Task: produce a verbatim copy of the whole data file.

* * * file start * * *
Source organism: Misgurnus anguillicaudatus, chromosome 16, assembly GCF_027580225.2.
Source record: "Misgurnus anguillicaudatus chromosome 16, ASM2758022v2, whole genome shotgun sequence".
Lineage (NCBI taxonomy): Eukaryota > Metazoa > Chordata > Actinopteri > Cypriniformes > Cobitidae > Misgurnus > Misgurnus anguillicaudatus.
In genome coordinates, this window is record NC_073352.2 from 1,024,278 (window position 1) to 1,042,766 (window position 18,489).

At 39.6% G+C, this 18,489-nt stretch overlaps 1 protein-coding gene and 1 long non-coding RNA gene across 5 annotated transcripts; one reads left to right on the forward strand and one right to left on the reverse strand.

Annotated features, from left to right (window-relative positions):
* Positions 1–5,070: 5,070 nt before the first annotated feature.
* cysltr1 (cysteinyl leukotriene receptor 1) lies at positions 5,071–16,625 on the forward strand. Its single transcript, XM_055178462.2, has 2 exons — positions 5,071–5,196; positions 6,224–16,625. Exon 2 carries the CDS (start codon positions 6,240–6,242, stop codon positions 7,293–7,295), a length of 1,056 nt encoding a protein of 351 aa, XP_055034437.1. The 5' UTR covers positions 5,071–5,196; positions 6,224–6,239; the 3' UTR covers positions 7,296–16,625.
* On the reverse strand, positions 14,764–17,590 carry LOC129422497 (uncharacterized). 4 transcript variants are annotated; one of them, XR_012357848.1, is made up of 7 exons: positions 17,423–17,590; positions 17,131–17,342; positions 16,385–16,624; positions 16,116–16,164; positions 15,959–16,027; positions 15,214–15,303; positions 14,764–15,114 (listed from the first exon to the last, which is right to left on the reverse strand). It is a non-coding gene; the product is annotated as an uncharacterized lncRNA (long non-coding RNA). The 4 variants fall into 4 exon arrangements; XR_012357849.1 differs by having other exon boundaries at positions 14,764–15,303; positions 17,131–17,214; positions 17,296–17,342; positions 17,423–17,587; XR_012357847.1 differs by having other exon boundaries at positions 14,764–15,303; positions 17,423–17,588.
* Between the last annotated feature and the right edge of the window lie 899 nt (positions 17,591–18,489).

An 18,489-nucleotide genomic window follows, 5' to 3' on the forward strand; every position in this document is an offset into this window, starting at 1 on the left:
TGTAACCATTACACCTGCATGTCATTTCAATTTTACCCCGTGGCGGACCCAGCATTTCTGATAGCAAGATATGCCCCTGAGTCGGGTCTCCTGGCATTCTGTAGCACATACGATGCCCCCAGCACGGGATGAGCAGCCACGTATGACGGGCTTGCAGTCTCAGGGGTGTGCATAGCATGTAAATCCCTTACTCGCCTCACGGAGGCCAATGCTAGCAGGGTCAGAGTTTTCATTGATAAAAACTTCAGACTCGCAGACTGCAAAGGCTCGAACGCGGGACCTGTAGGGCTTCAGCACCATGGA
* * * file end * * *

Source organism: Misgurnus anguillicaudatus, chromosome 16, assembly GCF_027580225.2.
Source record: "Misgurnus anguillicaudatus chromosome 16, ASM2758022v2, whole genome shotgun sequence".
Lineage (NCBI taxonomy): Eukaryota > Metazoa > Chordata > Actinopteri > Cypriniformes > Cobitidae > Misgurnus > Misgurnus anguillicaudatus.
In genome coordinates, this window is record NC_073352.2 from 1,024,278 (window position 1) to 1,042,766 (window position 18,489).

At 39.6% G+C, this 18,489-nt stretch overlaps 1 protein-coding gene and 1 long non-coding RNA gene across 5 annotated transcripts; one reads left to right on the forward strand and one right to left on the reverse strand.

Annotated features, from left to right (window-relative positions):
* Positions 1–5,070: 5,070 nt before the first annotated feature.
* cysltr1 (cysteinyl leukotriene receptor 1) lies at positions 5,071–16,625 on the forward strand. Its single transcript, XM_055178462.2, has 2 exons — positions 5,071–5,196; positions 6,224–16,625. Exon 2 carries the CDS (start codon positions 6,240–6,242, stop codon positions 7,293–7,295), a length of 1,056 nt encoding a protein of 351 aa, XP_055034437.1. The 5' UTR covers positions 5,071–5,196; positions 6,224–6,239; the 3' UTR covers positions 7,296–16,625.
* On the reverse strand, positions 14,764–17,590 carry LOC129422497 (uncharacterized). 4 transcript variants are annotated; one of them, XR_012357848.1, is made up of 7 exons: positions 17,423–17,590; positions 17,131–17,342; positions 16,385–16,624; positions 16,116–16,164; positions 15,959–16,027; positions 15,214–15,303; positions 14,764–15,114 (listed from the first exon to the last, which is right to left on the reverse strand). It is a non-coding gene; the product is annotated as an uncharacterized lncRNA (long non-coding RNA). The 4 variants fall into 4 exon arrangements; XR_012357849.1 differs by having other exon boundaries at positions 14,764–15,303; positions 17,131–17,214; positions 17,296–17,342; positions 17,423–17,587; XR_012357847.1 differs by having other exon boundaries at positions 14,764–15,303; positions 17,423–17,588.
* Between the last annotated feature and the right edge of the window lie 899 nt (positions 17,591–18,489).

An 18,489-nucleotide genomic window follows, 5' to 3' on the forward strand; every position in this document is an offset into this window, starting at 1 on the left:
TGTAACCATTACACCTGCATGTCATTTCAATTTTACCCCGTGGCGGACCCAGCATTTCTGATAGCAAGATATGCCCCTGAGTCGGGTCTCCTGGCATTCTGTAGCACATACGATGCCCCCAGCACGGGATGAGCAGCCACGTATGACGGGCTTGCAGTCTCAGGGGTGTGCATAGCATGTAAATCCCTTACTCGCCTCACGGAGGCCAATGCTAGCAGGGTCAGAGTTTTCATTGATAAAAACTTCAGACTCGCAGACTGCAAAGGCTCGAACGCGGGACCTGTAGGGCTTCAGCACCATGGA